This article is a travel topic
Malaria is a serious and sometimes fatal tropical disease. Four kinds of malaria parasites can infect humans: Plasmodium falciparum, P. vivax, P. ovale, and P. malariae; infection with P. falciparum, if not promptly and correctly treated, can be fatal in as little as one or two days.
Competent advice from an up-to-date source of information, such as the tropical diseases department of a major hospital, is essential.
According to the CDC, Malaria is transmitted in large areas of Central and South America, the island of Hispaniola (includes Haiti and the Dominican Republic), Africa, Asia (including the Indian subcontinent, Southeast Asia and the Middle East), and a few areas of Eastern Europe and the South Pacific.
In general, the risk of contracting malaria is higher in rural areas and lower in urban areas. Often there is also a correlation to the mosquito population, with the rainy season creating stagnant pools of water where mosquitoes can breed.
Symptoms of malaria mimic common flu, with an infected person suffering fever, headache, and vomiting usually within 10 to 15 days after the mosquito bite. This means that you may become sick when you're already back at home, so be aware of that.
Malaria is life-threatening, and requires immediate treatment. No vaccine is currently available, but methods of prevention include avoiding mosquito bites and preventative drugs (prophylaxis). Note that some drugs are not effective for all areas. If a person who has visited a malaria risk zone contracts a fever within one year, their physician should be informed of the possibility of malaria. Less serious forms (such as P. vivax) can mimic symptoms of the flu. Physicians who rarely, if ever, examine malaria patients may need to be reminded of this fact. The standard laboratory test for malaria is a thick and thin blood smear on a glass slide viewed under the microscope. Self-test kits are highly unreliable.
Any malaria prophylaxis must be taken before, during, and (especially) after traveling to a malaria-risk zone. Anti-malarial drugs are highly effective in preventing malaria. As with all drugs, anti-malarials may cause side-effects, and their effectiveness may be compromised by various factors (e.g. resistance); a specialist doctor should be consulted beforehand. Seldom will malaria be the sole health concern, and the physician will need to assess all the health risks the traveler will face. Most often a general practitioner cannot prescribe medications or give vaccinations for third-world travel.
Pregnant women should be especially careful, as some anti-malarials must not be taken during pregnancy, and malaria during pregnancy is usually more severe and is always considered to be a serious emergency. As with most prophylaxis, anti-malarials are not 100% effective; however studies have shown that when taken as directed, the most common drugs (e.g. doxycycline, Malarone) are ~98%~99% effective. The choice of a malaria prophylaxis should be made carefully with one's physician, taking into account drug resistance in the traveler's destination; possible side effects, interactions, and contraindications; and finally the preferred frequency per dose (daily, weekly, etc.)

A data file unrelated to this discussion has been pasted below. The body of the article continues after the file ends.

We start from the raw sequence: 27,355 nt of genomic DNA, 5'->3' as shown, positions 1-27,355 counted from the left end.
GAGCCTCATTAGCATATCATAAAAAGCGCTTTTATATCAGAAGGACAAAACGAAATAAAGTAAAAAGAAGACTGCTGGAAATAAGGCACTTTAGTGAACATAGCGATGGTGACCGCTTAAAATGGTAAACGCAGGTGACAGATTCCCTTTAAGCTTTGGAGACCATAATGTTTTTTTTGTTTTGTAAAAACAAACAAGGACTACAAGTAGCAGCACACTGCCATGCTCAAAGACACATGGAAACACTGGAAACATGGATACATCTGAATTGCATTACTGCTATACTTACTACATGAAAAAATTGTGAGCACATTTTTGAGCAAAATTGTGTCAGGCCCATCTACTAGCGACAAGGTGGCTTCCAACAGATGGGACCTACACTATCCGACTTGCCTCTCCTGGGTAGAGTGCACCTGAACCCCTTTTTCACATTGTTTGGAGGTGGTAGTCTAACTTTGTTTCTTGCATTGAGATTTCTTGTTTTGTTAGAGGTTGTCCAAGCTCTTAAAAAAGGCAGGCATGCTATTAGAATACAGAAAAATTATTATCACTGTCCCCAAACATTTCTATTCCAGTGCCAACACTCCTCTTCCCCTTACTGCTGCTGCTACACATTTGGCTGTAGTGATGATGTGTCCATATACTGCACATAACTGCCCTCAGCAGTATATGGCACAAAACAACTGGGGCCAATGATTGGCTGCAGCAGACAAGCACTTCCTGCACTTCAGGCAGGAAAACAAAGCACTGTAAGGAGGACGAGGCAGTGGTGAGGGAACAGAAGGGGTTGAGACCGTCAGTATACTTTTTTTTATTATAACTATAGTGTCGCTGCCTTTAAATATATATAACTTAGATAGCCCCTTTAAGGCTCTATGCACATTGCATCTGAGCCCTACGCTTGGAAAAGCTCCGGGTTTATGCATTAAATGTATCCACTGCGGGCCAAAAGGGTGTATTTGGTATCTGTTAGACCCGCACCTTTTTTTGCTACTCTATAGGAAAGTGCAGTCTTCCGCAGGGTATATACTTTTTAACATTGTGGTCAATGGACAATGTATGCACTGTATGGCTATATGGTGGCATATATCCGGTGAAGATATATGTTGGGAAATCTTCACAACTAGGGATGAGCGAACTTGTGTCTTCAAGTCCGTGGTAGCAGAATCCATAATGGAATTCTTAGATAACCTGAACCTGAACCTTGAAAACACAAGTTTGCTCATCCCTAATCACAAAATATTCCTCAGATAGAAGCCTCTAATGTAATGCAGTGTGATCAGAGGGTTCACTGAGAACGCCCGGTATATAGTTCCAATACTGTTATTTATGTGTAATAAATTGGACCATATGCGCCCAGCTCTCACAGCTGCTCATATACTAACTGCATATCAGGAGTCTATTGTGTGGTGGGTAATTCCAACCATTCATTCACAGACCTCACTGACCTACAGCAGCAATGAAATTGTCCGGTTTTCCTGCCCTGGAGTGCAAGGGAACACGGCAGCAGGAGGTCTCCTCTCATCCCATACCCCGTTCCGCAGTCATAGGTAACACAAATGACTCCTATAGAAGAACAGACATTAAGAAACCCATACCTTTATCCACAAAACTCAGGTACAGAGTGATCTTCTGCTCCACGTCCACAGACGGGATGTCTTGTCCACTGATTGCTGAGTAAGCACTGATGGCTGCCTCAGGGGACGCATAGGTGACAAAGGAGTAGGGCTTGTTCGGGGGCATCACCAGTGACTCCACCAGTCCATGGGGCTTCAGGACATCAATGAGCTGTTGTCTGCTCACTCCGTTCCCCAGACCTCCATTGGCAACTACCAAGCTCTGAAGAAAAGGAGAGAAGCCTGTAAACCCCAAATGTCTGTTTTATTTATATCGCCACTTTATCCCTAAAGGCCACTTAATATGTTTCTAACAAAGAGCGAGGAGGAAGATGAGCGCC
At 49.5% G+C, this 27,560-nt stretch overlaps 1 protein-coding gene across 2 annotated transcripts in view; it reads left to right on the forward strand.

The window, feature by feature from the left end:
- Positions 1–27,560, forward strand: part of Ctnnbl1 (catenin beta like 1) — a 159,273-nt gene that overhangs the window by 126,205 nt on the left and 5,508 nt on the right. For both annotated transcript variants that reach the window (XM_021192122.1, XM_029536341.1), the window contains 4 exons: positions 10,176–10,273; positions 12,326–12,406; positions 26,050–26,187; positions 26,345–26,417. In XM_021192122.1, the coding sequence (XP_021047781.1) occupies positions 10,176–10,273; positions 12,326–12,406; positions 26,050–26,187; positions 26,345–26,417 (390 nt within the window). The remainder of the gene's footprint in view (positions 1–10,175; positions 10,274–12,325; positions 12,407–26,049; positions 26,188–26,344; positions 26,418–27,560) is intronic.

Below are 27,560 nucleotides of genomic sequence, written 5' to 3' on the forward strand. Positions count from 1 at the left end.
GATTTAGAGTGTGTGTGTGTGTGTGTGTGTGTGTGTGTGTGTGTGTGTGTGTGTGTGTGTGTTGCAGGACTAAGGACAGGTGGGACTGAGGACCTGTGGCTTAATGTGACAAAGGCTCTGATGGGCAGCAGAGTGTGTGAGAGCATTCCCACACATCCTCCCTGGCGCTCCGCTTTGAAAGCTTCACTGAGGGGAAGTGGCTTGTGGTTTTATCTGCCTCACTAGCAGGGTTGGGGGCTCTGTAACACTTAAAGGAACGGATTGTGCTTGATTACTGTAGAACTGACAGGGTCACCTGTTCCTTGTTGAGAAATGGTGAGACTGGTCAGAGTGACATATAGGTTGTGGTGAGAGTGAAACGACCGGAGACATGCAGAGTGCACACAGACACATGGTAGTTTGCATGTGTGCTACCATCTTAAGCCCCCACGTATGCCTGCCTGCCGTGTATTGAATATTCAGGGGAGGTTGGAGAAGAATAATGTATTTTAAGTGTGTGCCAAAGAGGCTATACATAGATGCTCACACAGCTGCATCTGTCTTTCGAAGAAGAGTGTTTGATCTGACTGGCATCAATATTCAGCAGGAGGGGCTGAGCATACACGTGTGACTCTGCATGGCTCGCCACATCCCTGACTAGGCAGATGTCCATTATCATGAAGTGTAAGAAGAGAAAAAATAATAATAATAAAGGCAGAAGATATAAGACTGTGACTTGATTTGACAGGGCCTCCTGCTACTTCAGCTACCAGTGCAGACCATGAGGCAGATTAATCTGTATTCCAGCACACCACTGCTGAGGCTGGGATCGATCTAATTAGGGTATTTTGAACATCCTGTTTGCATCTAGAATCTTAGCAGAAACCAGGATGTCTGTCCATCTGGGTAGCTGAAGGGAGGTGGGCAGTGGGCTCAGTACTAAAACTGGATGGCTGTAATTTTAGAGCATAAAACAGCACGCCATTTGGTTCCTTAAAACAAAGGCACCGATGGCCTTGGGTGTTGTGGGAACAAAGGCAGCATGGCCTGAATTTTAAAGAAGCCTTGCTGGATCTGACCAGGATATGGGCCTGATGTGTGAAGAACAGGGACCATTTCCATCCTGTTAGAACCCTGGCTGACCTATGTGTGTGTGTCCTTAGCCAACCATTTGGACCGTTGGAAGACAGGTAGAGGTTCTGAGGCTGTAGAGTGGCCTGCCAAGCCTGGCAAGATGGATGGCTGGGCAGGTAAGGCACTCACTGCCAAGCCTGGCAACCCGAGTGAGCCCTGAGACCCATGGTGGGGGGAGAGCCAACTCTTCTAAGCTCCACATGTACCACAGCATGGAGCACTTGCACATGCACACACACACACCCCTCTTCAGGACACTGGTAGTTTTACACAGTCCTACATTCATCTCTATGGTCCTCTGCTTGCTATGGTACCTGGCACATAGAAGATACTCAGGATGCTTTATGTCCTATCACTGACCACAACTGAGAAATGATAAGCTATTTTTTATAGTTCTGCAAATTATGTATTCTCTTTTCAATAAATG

Even before considering prophylactic medications, there are important anti-insect measures that should be used. Avoiding mosquito bites (i.e. using DEET, screens, and proper bed netting) when mosquitoes are obviously present is important as well. For those sensitive to DEET, or dislike its smell, repellents containing Picaridin (e.g. Cutter Advanced) are available in limited areas. This has been shown to be as effective as DEET, and has almost no odor.
The most common anti-malarials include:
There has been some debate recently over whether pre-travel malaria prophylaxis is being started early enough. For example, mefloquine is normally taken one week prior to travel. Some feel this is inadequate if the person is unfortunate enough to be exposed to malaria shortly upon arrival. Those who have concerns may wish to discuss with their physician the option of doubling the time period (not the dosage) that their malaria prophylaxis will be taken prior to travel. In addition to providing better protection, there will be more time to switch to another anti-malaria medication, if necessary.
Aspirin must never be taken as an antipyretic (fever reducer) when malaria or dengue fever is a possibility. (Continuing daily low-dose 81 mg aspirin therapy during and after third-world travel should be discussed with your physician.) Acetaminophen (paracetamol) and ibuprofen are considered safe alternatives provided all of their precautions are observed. Malaria, dengue fever, and typhoid fever all tend to have somewhat similar symptoms at first and should not be self-diagnosed.
Travel to rural areas always involves more potential exposure to malaria than in the larger cities. (This is in contrast to dengue fever where cities present the greater risk.) For example, the capital cities of the Philippines, Thailand and Sri Lanka are essentially malaria-free. However, malaria is present in many other places (especially rural areas) of these countries. By contrast, in West Africa, Ghana and Nigeria have malaria throughout the entire country. However, the risk will always be lower in the larger cities. Travelers should never assume that their choice of malaria prophylaxis is available in the country that they will be visiting. Many third-world countries stock only chloroquine and possibly doxycycline. Quinine might also be available, but is not recommended as a prophylactic anti-malarial.
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